Across the U.S., rent rose an average of 2.5 percent to a $1,359 per month in 2017, reports RENTCafé, citing data from the real estate intelligence source Yardi Matrix. That marks a steady 24 percent rise from 10 years before, when the national average was $1,093 a month.
In some cities, average rent rose less than 2.5 percent, however, and, in some cases, prices actually fell.
Big cities that saw significant increases include San Diego (5.5 percent), Detroit (5.6 percent) and Las Vegas (6.3 percent). Sacramento, California, grew the most of the mid-size cities at 8.8 percent, while Odessa, Texas, which rose over 33 percent, grew the most among the smaller ones.
In many of the hottest markets, growth was sluggish or reversed course compared to the national average: Manhattan and Brooklyn were 2017's top two slowest growing markets in terms of price, for example, while Las Vegas and Detroit were the top two fastest growing. That's because, as RENTCafé reports, when a city becomes too overpriced, it is "due for a correction."
So in Manhattan and Brooklyn, rent actually dropped 1.7 percent — though the average rent in Manhattan is still the highest in the nation, at $4,079 a month. And renters in trendy Portland, Oregon, paid an average of 1.2 percent less than they had in 2016.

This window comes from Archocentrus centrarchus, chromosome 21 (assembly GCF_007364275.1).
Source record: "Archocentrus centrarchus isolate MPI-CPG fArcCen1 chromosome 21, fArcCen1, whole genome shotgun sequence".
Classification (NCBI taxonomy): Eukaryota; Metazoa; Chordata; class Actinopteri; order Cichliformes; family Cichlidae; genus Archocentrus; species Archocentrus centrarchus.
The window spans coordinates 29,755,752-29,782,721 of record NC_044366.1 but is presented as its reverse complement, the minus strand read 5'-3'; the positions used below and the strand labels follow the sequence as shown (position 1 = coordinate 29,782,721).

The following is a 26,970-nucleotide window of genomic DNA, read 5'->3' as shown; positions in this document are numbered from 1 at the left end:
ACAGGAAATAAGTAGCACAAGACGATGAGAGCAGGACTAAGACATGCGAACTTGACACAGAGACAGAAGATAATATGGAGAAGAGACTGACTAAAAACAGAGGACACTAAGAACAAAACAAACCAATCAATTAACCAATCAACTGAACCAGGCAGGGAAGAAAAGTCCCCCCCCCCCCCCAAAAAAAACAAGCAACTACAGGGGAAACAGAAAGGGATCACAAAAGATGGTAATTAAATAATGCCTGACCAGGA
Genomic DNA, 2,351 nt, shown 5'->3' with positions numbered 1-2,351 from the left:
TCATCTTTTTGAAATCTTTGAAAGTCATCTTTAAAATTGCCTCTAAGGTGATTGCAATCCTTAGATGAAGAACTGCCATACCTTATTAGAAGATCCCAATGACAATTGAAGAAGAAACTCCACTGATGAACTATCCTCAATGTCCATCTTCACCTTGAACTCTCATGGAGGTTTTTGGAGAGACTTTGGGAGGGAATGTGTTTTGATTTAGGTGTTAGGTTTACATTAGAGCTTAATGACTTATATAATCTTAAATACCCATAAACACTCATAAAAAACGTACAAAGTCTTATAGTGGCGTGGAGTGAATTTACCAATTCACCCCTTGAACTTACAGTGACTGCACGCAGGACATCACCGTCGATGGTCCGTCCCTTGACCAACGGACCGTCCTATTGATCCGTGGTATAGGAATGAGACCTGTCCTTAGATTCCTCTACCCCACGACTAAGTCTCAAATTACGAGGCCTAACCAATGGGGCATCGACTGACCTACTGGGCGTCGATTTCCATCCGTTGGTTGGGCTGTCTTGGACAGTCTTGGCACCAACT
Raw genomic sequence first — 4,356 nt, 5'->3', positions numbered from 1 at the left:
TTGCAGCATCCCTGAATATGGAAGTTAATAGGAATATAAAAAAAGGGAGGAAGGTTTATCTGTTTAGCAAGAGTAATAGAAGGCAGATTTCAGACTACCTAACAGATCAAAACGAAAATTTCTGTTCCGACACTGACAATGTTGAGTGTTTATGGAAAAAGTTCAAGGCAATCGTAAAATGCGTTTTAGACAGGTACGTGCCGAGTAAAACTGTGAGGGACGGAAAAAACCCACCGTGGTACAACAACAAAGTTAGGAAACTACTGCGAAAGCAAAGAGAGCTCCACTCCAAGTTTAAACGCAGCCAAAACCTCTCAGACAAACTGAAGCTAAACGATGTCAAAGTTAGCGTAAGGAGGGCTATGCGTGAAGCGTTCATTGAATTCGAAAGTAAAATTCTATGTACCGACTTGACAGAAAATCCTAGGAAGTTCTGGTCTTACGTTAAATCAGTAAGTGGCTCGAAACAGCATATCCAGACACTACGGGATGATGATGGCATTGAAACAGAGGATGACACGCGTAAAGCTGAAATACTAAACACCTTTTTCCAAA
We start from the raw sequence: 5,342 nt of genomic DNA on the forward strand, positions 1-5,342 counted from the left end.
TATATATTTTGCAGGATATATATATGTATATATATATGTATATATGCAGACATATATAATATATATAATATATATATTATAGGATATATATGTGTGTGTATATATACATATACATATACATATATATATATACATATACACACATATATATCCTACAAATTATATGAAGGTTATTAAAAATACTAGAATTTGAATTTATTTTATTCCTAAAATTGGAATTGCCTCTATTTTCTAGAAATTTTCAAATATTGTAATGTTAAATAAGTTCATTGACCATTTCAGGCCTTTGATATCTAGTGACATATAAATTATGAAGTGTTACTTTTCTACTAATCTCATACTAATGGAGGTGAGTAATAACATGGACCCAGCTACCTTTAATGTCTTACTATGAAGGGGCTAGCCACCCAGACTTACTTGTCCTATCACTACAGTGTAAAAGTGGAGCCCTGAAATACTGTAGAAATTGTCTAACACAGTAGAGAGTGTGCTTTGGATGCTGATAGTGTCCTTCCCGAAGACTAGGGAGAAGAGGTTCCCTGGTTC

Still, those respites aren't country-wide. The second highest average rent in the nation can be found in San Francisco: $3,430 a month and climbing, up 1.5 percent from the year before. It's expensive enough that lawyers from one firm commute in to work from Houston on a $3 million jet and still save money.
And in Boston, with the country's third highest average, rent rose 2.1 percent to $3,248.
The data collected for this analysis by Yardi Matrix consists of actual rents charged, as opposed to asking prices, in apartment communities with at least 50 units.
The averages account for different types of units. One-bedrooms actually increased in cost the most (3.1 percent), hitting an average of $1,223, whereas studios only rose to $1,256 (2.2 percent). Two-bedrooms rose to $1,405 a month (3 percent) and three-bedrooms rose to $1,640 a month (2.9 percent).
Data for all 250 cities surveyed can be found here.
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Video by Beatriz Bajuelos Castillo and Bryce Churchill